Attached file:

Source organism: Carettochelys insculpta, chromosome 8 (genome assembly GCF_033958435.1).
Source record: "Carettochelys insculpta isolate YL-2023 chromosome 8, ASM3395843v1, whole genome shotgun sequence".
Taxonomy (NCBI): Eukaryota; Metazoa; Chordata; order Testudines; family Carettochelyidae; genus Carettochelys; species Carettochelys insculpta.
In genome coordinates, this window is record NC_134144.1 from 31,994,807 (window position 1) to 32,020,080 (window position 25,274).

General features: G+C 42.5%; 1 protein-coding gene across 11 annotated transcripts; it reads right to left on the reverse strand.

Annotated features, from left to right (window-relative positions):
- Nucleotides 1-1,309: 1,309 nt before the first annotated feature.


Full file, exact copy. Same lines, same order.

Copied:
Source organism: Carettochelys insculpta, chromosome 8 (genome assembly GCF_033958435.1).
Source record: "Carettochelys insculpta isolate YL-2023 chromosome 8, ASM3395843v1, whole genome shotgun sequence".
Taxonomy (NCBI): Eukaryota; Metazoa; Chordata; order Testudines; family Carettochelyidae; genus Carettochelys; species Carettochelys insculpta.
In genome coordinates, this window is record NC_134144.1 from 31,994,807 (window position 1) to 32,020,080 (window position 25,274).

General features: G+C 42.5%; 1 protein-coding gene across 11 annotated transcripts; it reads right to left on the reverse strand.

Annotated features, from left to right (window-relative positions):
- Nucleotides 1-1,309: 1,309 nt before the first annotated feature.